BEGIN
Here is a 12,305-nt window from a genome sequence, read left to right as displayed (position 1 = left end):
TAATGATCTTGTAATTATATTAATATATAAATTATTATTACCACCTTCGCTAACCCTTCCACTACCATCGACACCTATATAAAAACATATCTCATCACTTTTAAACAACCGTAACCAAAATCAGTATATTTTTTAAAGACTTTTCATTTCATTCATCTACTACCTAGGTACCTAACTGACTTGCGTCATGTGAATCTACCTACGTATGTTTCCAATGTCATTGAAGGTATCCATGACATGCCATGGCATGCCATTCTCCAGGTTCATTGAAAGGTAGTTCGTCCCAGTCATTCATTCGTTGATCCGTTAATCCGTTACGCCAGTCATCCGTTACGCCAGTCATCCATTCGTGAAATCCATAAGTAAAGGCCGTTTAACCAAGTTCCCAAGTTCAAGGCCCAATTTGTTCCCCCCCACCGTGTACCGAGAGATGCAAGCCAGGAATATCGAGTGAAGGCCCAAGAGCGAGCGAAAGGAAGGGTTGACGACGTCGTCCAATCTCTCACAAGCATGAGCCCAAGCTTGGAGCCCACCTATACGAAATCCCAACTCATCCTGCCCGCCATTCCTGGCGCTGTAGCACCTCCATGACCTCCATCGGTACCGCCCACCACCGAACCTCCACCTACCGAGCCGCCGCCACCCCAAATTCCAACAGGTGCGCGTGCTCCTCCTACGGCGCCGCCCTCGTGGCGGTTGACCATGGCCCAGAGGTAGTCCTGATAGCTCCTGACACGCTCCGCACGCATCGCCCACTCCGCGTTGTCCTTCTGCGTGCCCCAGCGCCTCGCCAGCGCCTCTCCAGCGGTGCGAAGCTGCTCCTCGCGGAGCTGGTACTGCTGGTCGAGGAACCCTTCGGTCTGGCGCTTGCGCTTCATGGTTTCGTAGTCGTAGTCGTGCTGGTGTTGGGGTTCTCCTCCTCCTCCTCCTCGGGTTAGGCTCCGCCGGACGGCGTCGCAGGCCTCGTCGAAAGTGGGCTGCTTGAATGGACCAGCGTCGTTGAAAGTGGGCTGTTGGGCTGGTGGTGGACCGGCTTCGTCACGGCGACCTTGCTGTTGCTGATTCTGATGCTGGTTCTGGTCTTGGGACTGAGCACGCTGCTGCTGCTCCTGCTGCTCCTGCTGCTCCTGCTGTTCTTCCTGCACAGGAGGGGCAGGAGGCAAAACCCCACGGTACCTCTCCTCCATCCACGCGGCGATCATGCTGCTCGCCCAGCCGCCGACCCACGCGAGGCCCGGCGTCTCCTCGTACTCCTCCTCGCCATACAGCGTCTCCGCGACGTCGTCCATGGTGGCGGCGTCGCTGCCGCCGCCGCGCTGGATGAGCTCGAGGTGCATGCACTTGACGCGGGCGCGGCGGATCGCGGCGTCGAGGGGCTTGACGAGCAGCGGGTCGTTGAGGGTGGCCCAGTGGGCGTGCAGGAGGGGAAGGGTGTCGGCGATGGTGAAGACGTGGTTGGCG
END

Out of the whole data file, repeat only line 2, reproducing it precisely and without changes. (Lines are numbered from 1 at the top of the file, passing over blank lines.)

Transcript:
TAATGATCTTGTAATTATATTAATATATAAATTATTATTACCACCTTCGCTAACCCTTCCACTACCATCGACACCTATATAAAAACATATCTCATCACTTTTAAACAACCGTAACCAAAATCAGTATATTTTTTAAAGACTTTTCATTTCATTCATCTACTACCTAGGTACCTAACTGACTTGCGTCATGTGAATCTACCTACGTATGTTTCCAATGTCATTGAAGGTATCCATGACATGCCATGGCATGCCATTCTCCAGGTTCATTGAAAGGTAGTTCGTCCCAGTCATTCATTCGTTGATCCGTTAATCCGTTACGCCAGTCATCCGTTACGCCAGTCATCCATTCGTGAAATCCATAAGTAAAGGCCGTTTAACCAAGTTCCCAAGTTCAAGGCCCAATTTGTTCCCCCCCACCGTGTACCGAGAGATGCAAGCCAGGAATATCGAGTGAAGGCCCAAGAGCGAGCGAAAGGAAGGGTTGACGACGTCGTCCAATCTCTCACAAGCATGAGCCCAAGCTTGGAGCCCACCTATACGAAATCCCAACTCATCCTGCCCGCCATTCCTGGCGCTGTAGCACCTCCATGACCTCCATCGGTACCGCCCACCACCGAACCTCCACCTACCGAGCCGCCGCCACCCCAAATTCCAACAGGTGCGCGTGCTCCTCCTACGGCGCCGCCCTCGTGGCGGTTGACCATGGCCCAGAGGTAGTCCTGATAGCTCCTGACACGCTCCGCACGCATCGCCCACTCCGCGTTGTCCTTCTGCGTGCCCCAGCGCCTCGCCAGCGCCTCTCCAGCGGTGCGAAGCTGCTCCTCGCGGAGCTGGTACTGCTGGTCGAGGAACCCTTCGGTCTGGCGCTTGCGCTTCATGGTTTCGTAGTCGTAGTCGTGCTGGTGTTGGGGTTCTCCTCCTCCTCCTCCTCGGGTTAGGCTCCGCCGGACGGCGTCGCAGGCCTCGTCGAAAGTGGGCTGCTTGAATGGACCAGCGTCGTTGAAAGTGGGCTGTTGGGCTGGTGGTGGACCGGCTTCGTCACGGCGACCTTGCTGTTGCTGATTCTGATGCTGGTTCTGGTCTTGGGACTGAGCACGCTGCTGCTGCTCCTGCTGCTCCTGCTGCTCCTGCTGTTCTTCCTGCACAGGAGGGGCAGGAGGCAAAACCCCACGGTACCTCTCCTCCATCCACGCGGCGATCATGCTGCTCGCCCAGCCGCCGACCCACGCGAGGCCCGGCGTCTCCTCGTACTCCTCCTCGCCATACAGCGTCTCCGCGACGTCGTCCATGGTGGCGGCGTCGCTGCCGCCGCCGCGCTGGATGAGCTCGAGGTGCATGCACTTGACGCGGGCGCGGCGGATCGCGGCGTCGAGGGGCTTGACGAGCAGCGGGTCGTTGAGGGTGGCCCAGTGGGCGTGCAGGAGGGGAAGGGTGTCGGCGATGGTGAAGACGTGGTTGGCG